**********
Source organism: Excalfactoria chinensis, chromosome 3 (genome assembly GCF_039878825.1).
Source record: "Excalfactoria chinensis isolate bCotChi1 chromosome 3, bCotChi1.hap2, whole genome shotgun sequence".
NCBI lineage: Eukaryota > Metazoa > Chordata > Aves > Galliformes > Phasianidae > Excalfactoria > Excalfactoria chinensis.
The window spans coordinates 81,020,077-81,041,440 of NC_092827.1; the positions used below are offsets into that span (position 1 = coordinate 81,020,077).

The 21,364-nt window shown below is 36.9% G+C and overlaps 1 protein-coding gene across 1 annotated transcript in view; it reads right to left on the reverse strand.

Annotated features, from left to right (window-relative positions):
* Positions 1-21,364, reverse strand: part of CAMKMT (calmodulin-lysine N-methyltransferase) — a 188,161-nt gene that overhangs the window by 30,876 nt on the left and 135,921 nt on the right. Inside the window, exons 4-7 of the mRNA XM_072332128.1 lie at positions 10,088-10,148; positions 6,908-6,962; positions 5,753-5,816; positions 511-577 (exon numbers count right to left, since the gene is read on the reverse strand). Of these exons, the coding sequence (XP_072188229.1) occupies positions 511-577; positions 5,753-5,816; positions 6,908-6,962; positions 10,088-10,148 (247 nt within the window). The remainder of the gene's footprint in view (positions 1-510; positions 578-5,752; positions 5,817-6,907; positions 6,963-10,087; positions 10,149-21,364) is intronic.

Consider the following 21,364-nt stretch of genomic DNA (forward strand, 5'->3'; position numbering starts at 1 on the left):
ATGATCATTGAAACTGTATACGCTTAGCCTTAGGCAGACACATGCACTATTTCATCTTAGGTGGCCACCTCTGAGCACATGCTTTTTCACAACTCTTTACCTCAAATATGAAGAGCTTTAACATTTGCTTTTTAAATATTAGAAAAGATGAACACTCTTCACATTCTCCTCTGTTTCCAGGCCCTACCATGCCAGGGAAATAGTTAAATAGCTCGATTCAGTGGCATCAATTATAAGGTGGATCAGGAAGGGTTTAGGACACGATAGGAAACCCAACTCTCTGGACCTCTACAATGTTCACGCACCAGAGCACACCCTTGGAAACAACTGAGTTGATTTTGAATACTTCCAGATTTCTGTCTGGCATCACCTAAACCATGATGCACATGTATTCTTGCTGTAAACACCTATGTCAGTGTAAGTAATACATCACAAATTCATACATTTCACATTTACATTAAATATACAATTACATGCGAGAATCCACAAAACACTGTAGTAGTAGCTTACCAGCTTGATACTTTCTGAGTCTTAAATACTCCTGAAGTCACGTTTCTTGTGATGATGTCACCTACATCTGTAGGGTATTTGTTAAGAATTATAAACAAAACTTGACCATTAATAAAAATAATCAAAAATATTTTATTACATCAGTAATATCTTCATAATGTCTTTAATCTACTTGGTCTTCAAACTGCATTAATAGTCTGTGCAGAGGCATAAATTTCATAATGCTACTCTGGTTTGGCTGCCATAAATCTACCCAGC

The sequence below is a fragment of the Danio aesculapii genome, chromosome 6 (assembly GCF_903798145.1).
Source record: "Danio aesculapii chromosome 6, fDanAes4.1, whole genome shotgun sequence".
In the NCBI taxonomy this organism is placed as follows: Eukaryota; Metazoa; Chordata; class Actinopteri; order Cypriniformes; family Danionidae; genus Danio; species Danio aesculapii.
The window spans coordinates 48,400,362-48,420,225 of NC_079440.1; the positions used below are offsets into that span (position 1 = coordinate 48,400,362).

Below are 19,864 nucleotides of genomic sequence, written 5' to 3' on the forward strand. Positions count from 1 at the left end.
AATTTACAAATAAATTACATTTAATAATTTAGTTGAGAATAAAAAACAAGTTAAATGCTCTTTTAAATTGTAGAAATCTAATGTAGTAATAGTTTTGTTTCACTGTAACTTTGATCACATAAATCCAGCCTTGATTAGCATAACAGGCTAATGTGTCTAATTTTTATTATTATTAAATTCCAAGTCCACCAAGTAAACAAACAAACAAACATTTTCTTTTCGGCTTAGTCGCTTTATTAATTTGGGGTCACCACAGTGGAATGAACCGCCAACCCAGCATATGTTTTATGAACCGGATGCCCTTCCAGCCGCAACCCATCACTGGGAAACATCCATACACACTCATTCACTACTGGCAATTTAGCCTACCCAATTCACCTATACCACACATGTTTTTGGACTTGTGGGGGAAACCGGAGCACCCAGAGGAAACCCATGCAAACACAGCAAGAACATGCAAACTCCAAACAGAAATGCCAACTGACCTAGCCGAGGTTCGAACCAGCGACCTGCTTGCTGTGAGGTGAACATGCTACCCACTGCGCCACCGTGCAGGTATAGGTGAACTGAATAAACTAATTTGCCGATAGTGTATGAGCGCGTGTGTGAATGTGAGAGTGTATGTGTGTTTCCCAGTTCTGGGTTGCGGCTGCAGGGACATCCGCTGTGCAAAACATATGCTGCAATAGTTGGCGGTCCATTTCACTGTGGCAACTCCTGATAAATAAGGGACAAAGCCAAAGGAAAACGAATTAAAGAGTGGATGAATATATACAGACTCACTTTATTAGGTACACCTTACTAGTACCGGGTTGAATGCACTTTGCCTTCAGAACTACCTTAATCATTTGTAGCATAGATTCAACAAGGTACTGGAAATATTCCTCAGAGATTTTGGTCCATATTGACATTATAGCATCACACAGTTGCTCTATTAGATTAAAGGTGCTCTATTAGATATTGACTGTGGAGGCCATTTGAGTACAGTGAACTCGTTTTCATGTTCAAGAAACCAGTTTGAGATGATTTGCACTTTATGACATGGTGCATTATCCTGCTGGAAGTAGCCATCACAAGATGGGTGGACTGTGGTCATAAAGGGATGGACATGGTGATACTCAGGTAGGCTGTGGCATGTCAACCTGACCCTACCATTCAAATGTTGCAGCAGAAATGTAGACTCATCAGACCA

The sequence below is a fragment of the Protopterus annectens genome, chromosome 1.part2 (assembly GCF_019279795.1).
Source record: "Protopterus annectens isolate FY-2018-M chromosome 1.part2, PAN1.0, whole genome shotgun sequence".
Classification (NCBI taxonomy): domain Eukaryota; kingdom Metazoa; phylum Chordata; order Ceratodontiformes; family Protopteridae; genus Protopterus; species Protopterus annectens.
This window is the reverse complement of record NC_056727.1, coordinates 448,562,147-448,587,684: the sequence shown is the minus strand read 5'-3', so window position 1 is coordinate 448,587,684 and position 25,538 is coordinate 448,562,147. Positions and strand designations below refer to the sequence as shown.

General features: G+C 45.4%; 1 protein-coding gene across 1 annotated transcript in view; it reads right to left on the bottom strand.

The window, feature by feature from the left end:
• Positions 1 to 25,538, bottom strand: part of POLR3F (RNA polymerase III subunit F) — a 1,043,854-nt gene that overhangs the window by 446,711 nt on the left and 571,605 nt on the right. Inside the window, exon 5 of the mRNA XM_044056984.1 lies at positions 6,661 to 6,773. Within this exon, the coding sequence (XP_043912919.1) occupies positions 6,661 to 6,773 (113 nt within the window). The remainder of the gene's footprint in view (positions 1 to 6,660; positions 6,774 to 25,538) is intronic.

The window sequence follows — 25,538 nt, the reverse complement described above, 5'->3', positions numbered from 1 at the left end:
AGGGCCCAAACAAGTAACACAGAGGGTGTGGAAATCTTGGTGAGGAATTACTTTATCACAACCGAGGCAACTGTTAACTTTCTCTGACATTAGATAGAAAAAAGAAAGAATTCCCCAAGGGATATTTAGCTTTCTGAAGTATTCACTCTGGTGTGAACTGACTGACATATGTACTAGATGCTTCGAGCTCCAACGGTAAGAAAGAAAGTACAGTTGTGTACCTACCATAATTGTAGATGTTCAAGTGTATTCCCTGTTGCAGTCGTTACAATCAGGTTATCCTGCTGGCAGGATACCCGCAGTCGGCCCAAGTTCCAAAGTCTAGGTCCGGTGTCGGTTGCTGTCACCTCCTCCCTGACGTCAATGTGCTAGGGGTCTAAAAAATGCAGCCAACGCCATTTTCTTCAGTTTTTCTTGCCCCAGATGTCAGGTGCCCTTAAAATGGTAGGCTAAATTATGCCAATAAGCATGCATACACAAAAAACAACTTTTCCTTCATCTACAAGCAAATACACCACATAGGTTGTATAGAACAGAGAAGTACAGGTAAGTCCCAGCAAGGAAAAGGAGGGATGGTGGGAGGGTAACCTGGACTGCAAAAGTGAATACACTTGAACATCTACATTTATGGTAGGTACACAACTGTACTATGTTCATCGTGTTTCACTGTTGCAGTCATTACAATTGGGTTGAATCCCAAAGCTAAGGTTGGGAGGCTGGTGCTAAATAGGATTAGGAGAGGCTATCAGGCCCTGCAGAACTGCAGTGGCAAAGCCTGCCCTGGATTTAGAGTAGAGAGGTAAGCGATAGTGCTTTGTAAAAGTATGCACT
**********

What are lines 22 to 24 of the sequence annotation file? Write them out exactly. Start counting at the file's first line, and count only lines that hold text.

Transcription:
• Positions 1 to 25,538, bottom strand: part of POLR3F (RNA polymerase III subunit F) — a 1,043,854-nt gene that overhangs the window by 446,711 nt on the left and 571,605 nt on the right. Inside the window, exon 5 of the mRNA XM_044056984.1 lies at positions 6,661 to 6,773. Within this exon, the coding sequence (XP_043912919.1) occupies positions 6,661 to 6,773 (113 nt within the window). The remainder of the gene's footprint in view (positions 1 to 6,660; positions 6,774 to 25,538) is intronic.

The window sequence follows — 25,538 nt, the reverse complement described above, 5'->3', positions numbered from 1 at the left end:
AGGGCCCAAACAAGTAACACAGAGGGTGTGGAAATCTTGGTGAGGAATTACTTTATCACAACCGAGGCAACTGTTAACTTTCTCTGACATTAGATAGAAAAAAGAAAGAATTCCCCAAGGGATATTTAGCTTTCTGAAGTATTCACTCTGGTGTGAACTGACTGACATATGTACTAGATGCTTCGAGCTCCAACGGTAAGAAAGAAAGTACAGTTGTGTACCTACCATAATTGTAGATGTTCAAGTGTATTCCCTGTTGCAGTCGTTACAATCAGGTTATCCTGCTGGCAGGATACCCGCAGTCGGCCCAAGTTCCAAAGTCTAGGTCCGGTGTCGGTTGCTGTCACCTCCTCCCTGACGTCAATGTGCTAGGGGTCTAAAAAATGCAGCCAACGCCATTTTCTTCAGTTTTTCTTGCCCCAGATGTCAGGTGCCCTTAAAATGGTAGGCTAAATTATGCCAATAAGCATGCATACACAAAAAACAACTTTTCCTTCATCTACAAGCAAATACACCACATAGGTTGTATAGAACAGAGAAGTACAGGTAAGTCCCAGCAAGGAAAAGGAGGGATGGTGGGAGGGTAACCTGGACTGCAAAAGTGAATACACTTGAACATCTACATTTATGGTAGGTACACAACTGTACTATGTTCATCGTGTTTCACTGTTGCAGTCATTACAATTGGGTTGAATCCCAAAGCTAAGGTTGGGAGGCTGGTGCTAAATAGGATTAGGAGAGGCTATCAGGCCCTGCAGAACTGCAGTGGCAAAGCCTGCCCTGGATTTAGAGTAGAGAGGTAAGCGATAGTGCTTTGTAAAAGTATGCACT